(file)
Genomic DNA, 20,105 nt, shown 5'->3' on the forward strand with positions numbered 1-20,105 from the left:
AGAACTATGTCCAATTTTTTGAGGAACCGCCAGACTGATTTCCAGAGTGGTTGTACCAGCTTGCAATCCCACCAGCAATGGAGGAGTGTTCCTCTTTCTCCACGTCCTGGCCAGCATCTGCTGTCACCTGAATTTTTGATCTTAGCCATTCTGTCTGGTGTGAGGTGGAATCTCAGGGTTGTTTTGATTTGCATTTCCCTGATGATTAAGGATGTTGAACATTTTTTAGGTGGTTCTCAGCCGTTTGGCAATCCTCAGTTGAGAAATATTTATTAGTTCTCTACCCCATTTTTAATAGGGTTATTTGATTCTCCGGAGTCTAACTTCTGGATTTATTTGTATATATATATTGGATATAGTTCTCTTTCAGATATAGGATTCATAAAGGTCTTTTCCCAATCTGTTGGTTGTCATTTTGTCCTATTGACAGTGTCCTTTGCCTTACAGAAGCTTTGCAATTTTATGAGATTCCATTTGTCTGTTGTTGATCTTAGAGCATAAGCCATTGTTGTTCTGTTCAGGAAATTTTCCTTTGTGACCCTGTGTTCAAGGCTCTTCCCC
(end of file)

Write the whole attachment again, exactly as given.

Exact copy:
Genomic DNA, 20,105 nt, shown 5'->3' on the forward strand with positions numbered 1-20,105 from the left:
AGAACTATGTCCAATTTTTTGAGGAACCGCCAGACTGATTTCCAGAGTGGTTGTACCAGCTTGCAATCCCACCAGCAATGGAGGAGTGTTCCTCTTTCTCCACGTCCTGGCCAGCATCTGCTGTCACCTGAATTTTTGATCTTAGCCATTCTGTCTGGTGTGAGGTGGAATCTCAGGGTTGTTTTGATTTGCATTTCCCTGATGATTAAGGATGTTGAACATTTTTTAGGTGGTTCTCAGCCGTTTGGCAATCCTCAGTTGAGAAATATTTATTAGTTCTCTACCCCATTTTTAATAGGGTTATTTGATTCTCCGGAGTCTAACTTCTGGATTTATTTGTATATATATATTGGATATAGTTCTCTTTCAGATATAGGATTCATAAAGGTCTTTTCCCAATCTGTTGGTTGTCATTTTGTCCTATTGACAGTGTCCTTTGCCTTACAGAAGCTTTGCAATTTTATGAGATTCCATTTGTCTGTTGTTGATCTTAGAGCATAAGCCATTGTTGTTCTGTTCAGGAAATTTTCCTTTGTGACCCTGTGTTCAAGGCTCTTCCCC